“Lean is not a destination, it’s a journey.”

 Lessons in Quality, Reliability, and Risk

 Originally published on Hub Designs Magazine May 2012

 Lessons in Quality, Reliability, and Risk

 Originally published on Hub Designs Magazine May 2012


“Lean” and “Agile” concepts have infiltrated aspects of many different kinds of businesses, from managing manufacturing processes to developing software. While there are several principles that define Lean processes, one of the most important ones is to provide more value more quickly to customers (both internal and external). There now seems to be interest in applying Lean and Agile to data governance, including very specific applications for data integration, MDM and data quality.

One of the difficulties for discussions of Lean/Agile concepts is that different constituencies in different industries and professional roles can have disparate definitions for Lean and Agile. Also important to remember: Lean and Agile have resulted in varying results, some good and some not-so-good. The following list covers what many who advocate for Lean consider the core principles (but many variations – and debates – exist):

The five-step thought process for guiding the implementation of lean techniques is easy to remember, but not always easy to achieve:

1.     Specify value from the standpoint of the end customer by product family.

2.     Identify all the steps in the value stream for each product family, eliminating whenever possible those steps that do not create value.

3.     Make the value-creating steps occur in tight sequence so the product will flow smoothly toward the customer.

4.     As flow is introduced, let customers pull value from the next upstream activity.

5.     As value is specified, value streams are identified, wasted steps are removed, and flow and pull are introduced, begin the process again and continue it until a state of perfection is reached in which perfect value is created with no waste.

The fifth principle is the well-known concept of continuous improvement, which underscores initiatives for data governance and management, as well as data quality. If an enterprise is working on establishing an over-arching data strategy along with sensible processes and practices to enact the strategy, the enterprise needs concepts that will lead to very good results. Lean and Agile are tempting roads to travel, but will they take the enterprise to an optimal “destination”?


Lean Data Governance

The mantra of Lean management principles is often: Lean Is Not a Destination, It’s a Journey. The reality for data management and governance initiatives is that the work is never done simply because data-related processes must evolve as the business and its markets change and contort, and as data strategies mature and point the way for providing more value to business needs.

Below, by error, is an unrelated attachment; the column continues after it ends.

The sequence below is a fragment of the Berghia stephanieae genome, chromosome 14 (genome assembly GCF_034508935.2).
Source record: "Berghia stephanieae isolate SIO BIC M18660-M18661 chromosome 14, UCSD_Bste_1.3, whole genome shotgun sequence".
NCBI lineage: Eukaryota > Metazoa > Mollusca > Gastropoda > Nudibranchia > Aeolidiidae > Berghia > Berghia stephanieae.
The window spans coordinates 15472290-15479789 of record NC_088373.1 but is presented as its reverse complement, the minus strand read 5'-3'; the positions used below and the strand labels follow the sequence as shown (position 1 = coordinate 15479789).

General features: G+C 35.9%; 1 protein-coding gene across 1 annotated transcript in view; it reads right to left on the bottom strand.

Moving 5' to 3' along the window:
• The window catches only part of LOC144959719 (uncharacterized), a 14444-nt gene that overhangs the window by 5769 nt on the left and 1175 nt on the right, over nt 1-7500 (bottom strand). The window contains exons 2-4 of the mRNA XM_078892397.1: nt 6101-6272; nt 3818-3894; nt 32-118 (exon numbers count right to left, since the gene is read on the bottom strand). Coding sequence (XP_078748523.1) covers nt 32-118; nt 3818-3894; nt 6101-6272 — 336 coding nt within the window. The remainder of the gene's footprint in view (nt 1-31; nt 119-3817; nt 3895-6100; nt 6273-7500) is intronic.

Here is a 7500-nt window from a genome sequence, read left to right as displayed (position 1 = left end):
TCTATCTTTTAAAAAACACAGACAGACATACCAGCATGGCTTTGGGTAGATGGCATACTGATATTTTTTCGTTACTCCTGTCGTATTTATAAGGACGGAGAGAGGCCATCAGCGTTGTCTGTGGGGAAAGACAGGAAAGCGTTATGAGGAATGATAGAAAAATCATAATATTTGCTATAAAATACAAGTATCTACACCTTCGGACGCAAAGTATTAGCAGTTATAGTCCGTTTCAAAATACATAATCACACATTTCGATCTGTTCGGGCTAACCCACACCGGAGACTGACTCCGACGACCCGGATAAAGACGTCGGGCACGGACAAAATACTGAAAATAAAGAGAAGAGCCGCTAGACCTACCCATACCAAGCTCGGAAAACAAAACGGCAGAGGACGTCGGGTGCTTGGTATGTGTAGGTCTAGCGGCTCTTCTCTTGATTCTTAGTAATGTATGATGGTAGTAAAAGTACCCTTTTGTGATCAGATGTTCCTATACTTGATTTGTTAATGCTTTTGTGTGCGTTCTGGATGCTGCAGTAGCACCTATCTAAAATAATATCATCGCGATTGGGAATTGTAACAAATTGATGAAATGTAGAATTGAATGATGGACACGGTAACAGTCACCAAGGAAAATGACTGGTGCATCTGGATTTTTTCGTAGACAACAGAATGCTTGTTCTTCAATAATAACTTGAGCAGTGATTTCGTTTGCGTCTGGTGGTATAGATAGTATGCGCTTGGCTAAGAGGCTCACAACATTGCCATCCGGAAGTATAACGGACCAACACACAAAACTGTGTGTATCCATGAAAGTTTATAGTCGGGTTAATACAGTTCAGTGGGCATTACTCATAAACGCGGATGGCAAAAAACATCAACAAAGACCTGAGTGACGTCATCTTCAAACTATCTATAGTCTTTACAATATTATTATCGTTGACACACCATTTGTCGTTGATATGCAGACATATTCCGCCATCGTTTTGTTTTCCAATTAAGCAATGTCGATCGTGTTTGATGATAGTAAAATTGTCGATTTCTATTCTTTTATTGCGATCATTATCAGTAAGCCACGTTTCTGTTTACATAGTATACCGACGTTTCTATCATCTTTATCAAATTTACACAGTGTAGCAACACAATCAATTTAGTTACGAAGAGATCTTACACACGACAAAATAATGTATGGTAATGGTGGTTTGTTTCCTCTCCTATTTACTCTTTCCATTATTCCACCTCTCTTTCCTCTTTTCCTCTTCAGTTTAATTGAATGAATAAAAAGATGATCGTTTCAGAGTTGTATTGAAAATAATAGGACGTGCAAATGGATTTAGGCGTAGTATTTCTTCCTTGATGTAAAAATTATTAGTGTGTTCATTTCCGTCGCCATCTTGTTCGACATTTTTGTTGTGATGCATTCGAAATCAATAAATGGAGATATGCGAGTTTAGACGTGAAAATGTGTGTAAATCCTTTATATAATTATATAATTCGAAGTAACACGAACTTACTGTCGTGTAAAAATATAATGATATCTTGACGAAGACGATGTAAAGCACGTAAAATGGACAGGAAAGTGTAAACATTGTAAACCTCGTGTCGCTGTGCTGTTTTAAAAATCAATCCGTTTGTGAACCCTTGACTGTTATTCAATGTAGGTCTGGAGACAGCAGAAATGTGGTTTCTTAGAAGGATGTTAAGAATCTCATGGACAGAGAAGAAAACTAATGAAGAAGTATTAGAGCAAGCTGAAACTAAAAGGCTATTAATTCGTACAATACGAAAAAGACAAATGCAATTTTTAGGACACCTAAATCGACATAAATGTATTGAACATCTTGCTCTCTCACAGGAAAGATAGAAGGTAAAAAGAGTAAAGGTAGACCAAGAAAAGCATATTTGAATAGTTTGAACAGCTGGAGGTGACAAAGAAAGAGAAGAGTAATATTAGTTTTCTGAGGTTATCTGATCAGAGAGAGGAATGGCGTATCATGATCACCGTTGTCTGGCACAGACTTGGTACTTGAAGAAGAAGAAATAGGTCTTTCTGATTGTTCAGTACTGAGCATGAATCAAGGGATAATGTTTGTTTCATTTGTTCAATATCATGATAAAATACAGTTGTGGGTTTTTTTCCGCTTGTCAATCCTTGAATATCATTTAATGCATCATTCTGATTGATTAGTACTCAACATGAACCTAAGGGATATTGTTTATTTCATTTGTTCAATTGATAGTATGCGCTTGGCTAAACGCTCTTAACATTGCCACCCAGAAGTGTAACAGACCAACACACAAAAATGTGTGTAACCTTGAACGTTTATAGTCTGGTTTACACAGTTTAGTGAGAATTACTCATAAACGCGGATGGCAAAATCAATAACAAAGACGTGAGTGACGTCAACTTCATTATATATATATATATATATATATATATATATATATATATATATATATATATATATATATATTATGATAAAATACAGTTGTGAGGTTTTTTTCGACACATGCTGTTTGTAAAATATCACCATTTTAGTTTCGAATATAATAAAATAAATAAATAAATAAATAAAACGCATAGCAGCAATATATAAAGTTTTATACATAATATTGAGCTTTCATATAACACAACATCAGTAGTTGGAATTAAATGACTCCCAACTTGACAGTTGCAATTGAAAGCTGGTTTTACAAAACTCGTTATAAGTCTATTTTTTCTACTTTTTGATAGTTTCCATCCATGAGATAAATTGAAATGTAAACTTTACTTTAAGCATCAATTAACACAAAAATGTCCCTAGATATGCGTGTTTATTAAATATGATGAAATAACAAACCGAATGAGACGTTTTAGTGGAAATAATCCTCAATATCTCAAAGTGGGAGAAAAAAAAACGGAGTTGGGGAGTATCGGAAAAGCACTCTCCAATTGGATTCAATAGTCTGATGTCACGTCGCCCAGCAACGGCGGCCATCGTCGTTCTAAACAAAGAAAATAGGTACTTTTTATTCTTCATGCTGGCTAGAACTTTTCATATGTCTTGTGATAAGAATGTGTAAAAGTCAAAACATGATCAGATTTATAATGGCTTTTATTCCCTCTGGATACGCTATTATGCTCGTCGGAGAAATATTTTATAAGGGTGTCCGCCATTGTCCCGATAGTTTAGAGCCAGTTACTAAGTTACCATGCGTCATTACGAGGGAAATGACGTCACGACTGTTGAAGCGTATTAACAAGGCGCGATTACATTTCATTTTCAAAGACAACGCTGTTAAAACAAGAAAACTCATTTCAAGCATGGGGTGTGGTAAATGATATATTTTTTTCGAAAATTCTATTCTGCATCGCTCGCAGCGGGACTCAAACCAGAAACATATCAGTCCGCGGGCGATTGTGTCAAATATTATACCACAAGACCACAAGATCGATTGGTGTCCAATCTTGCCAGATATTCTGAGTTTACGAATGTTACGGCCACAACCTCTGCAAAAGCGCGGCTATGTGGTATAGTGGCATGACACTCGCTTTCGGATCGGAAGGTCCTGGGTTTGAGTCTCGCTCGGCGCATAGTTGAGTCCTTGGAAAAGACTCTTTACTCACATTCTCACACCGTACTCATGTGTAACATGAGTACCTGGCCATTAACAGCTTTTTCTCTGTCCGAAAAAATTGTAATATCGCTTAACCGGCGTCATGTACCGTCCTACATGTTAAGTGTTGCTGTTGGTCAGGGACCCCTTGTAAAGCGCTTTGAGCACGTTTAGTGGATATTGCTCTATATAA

We know that data governance is a convergence of many areas that directly impact the relevance and usability of data in an organization: besides data-related practices and solutions, business process management and risk management are also part of the mix. Even more important are considerations for people and politics (or ‘culture’). Lean data governance must reflect all of these areas, or undesirable results can easily occur. Risk management, as a means to minimize risk levels for operational and other processes, has synergy with Lean principles through concepts such as eliminating “waste”, bringing more value to customers (internal and external), and engendering continuous improvement.


Lean Data Integration

Recently interest in lean data integration has increased as organizations seek faster means for integration processes, while still effective and comprehensive. Forrester lists “lean integration” as one of the Seven Top Integration Trends For 2011 To 2012. Paralleling the principles of Lean for manufacturing and adding Agile software development approaches, Forrester’s take on lean integration includes:

  • Delivering quickly. Agile development techniques like Scrum (an iterative, incremental software development methodology) are a key component of Lean Integration, and this approach helps developers deliver results faster than using traditional techniques.
  • Making continuous improvements. Integration tools support continuous improvement with features that enable easy modification, manipulation, and configuration of a wide range of application metadata artifacts, such as rules, policies, mappings, and processes. Speeding such change makes it easier and faster for developers to respond to the rapidly changing requirements typical of Agile processes.

Forrester expects many organizations to move aggressively to implement Lean Integration to speed up application delivery, especially those that value rapid delivery because it drives increased revenue and/or customer satisfaction (see Figure 4).